Having separate financial accounts during marriage is becoming more common as couples marry later in life or enter into second marriages. So how do you keep the finances separate while still nurturing a healthy relationship? Follow this advice to financially prepare and succeed in your marriage together.
There are numerous studies which show that the number one source of problems in most marriages is finances. In order to get a healthy start on how you will handle money in your marriage, both of you first need to learn what the other is thinking in terms of life experiences, hopes, dreams, and goals. After having several conversations about money, you can then decide whether or not it makes sense to keep your funds separate. If it feels like it can work or will benefit the relationship, then start your marriage with a plan in place.
There is no right or wrong answer, whether you should keep your checking and/or savings accounts separate or not. It all depends on what you both decide is best for your relationship. Plus, it is often a lot easier to combine accounts at a later date, than trying to separate already commingled funds.
There are many different ways in which to manage separate accounts and joint expenses. Some couples split everything down the middle, while others lump expenses into general categories and each person takes responsibility for paying what they agree to. It’s not uncommon either for couples to pool funds into a common account for contributions to items such as family gifts, emergencies and entertainment. How you decide to pool (or not) your money should make sense to the both of you. Just be clear on the system you decide to follow, so that there are no surprises (or arguments) later down the road.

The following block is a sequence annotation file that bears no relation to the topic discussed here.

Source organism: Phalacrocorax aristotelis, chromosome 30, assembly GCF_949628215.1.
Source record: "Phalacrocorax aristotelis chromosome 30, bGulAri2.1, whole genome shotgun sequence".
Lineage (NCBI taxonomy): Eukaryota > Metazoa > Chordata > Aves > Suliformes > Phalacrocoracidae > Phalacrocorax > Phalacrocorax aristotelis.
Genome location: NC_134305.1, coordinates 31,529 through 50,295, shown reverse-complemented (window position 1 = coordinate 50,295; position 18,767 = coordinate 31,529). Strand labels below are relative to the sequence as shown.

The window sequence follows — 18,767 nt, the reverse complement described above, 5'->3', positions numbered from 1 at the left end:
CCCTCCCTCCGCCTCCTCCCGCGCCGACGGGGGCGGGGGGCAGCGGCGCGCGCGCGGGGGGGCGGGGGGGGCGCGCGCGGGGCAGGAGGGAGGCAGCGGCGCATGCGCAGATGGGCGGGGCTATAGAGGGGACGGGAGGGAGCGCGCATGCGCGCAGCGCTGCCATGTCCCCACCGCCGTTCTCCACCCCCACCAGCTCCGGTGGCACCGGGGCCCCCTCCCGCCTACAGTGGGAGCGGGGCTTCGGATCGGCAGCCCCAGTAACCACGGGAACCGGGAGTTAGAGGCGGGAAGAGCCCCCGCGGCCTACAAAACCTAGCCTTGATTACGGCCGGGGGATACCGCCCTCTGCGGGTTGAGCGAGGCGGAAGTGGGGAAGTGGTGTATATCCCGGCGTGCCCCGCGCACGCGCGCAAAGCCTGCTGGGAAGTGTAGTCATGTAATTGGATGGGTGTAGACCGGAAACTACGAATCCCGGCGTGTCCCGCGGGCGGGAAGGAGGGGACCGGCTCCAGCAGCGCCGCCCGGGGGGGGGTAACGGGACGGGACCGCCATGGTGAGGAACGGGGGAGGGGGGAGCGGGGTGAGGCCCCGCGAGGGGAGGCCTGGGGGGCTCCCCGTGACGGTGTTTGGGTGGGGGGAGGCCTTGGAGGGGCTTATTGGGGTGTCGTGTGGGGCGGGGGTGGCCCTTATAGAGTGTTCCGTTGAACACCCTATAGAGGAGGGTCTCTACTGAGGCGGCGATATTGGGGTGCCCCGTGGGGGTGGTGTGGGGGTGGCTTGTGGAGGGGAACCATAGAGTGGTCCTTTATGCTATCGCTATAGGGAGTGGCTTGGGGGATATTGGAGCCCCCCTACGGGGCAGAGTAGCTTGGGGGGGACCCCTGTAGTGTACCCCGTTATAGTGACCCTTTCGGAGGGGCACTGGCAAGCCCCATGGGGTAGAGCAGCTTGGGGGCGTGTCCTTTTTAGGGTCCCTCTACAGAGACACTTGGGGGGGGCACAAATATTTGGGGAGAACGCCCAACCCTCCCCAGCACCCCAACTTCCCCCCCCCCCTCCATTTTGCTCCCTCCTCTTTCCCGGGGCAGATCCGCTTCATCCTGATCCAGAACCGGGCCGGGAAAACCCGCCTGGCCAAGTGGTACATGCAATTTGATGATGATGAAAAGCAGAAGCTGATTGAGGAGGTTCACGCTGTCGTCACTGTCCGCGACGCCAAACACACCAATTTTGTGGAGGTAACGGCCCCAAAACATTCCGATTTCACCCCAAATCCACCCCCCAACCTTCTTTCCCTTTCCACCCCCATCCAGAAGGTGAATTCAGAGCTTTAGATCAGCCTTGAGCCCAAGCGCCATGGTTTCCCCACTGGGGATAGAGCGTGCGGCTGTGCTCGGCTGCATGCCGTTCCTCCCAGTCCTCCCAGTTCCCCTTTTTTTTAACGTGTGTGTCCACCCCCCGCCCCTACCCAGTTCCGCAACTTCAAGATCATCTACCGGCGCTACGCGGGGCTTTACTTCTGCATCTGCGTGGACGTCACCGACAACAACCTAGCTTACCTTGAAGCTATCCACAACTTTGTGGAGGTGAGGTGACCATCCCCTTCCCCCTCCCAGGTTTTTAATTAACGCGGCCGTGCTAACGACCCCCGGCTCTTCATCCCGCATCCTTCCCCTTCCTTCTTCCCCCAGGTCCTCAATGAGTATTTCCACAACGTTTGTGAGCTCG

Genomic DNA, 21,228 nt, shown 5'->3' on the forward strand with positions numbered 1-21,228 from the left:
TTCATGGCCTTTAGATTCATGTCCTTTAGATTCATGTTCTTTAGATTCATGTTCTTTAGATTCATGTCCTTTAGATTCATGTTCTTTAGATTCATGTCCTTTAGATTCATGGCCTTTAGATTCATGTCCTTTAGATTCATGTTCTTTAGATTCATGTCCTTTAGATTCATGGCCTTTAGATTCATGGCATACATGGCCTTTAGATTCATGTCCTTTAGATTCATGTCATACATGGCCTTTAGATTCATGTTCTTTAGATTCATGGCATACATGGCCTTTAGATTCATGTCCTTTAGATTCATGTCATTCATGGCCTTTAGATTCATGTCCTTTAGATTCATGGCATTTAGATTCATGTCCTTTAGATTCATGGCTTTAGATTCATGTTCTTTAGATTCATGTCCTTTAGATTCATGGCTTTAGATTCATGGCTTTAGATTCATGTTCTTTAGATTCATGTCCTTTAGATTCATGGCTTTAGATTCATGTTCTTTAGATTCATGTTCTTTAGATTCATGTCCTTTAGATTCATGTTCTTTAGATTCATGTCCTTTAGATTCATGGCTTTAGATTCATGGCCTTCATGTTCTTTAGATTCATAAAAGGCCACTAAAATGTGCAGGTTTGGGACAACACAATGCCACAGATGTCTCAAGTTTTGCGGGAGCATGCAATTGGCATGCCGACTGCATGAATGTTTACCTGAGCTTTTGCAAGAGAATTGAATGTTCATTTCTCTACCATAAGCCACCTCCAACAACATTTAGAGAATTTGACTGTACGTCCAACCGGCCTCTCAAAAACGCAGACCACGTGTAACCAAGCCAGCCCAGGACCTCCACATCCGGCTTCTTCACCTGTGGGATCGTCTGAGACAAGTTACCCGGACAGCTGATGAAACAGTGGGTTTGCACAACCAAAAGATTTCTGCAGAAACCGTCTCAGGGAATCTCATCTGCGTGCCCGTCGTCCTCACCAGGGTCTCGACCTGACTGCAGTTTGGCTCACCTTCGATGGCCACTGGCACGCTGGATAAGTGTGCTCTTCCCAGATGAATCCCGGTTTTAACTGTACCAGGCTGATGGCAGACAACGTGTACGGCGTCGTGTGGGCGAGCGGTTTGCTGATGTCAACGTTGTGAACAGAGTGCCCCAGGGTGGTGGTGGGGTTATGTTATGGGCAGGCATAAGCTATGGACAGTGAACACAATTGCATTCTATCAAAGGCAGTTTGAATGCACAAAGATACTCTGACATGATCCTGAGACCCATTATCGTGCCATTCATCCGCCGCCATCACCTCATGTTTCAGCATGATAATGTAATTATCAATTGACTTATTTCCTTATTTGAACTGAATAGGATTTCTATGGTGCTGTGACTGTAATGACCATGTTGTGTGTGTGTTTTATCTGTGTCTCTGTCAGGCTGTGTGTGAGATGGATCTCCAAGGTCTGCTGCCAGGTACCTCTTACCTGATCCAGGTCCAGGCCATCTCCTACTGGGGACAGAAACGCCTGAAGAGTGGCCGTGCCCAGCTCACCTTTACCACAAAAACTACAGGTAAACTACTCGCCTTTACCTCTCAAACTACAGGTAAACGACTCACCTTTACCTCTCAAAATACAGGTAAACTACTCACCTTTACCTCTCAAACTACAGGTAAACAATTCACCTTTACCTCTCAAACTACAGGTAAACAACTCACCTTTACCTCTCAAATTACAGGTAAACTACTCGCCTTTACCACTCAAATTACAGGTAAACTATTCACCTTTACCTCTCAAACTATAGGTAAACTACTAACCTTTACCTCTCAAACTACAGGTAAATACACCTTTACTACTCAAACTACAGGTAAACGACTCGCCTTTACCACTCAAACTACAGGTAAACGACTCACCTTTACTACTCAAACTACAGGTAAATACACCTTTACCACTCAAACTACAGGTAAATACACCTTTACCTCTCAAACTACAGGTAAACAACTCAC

It has become more common for married couples to have separate financial accounts. Retirement accounts have always been held individually, but now checking, savings, and non-retirement accounts are often held and managed by each individual within a marriage. The reasons for this vary: perhaps they each came into the marriage having handled their own finances for years and want to keep it that way, or they may have such a wide stance on risk tolerance, that having separate investment accounts makes a lot of sense. Your advisor should be understanding of the situation and also willing to provide a comprehensive look at what assets look like individually and as a couple—especially as it might relate to diversification issues.
Even if you have separate accounts, it makes sense to review all of your finances jointly at least every two to three months. During the review you can talk about any increases in costs (i.e. property taxes, entertainment, etc.), potential income changes for either the positive or negative and if there are any changes in the division of responsibilities that need to be made. Reviewing finances as a couple also keeps the lines of communication open. Make time to review together even if your schedules are demanding.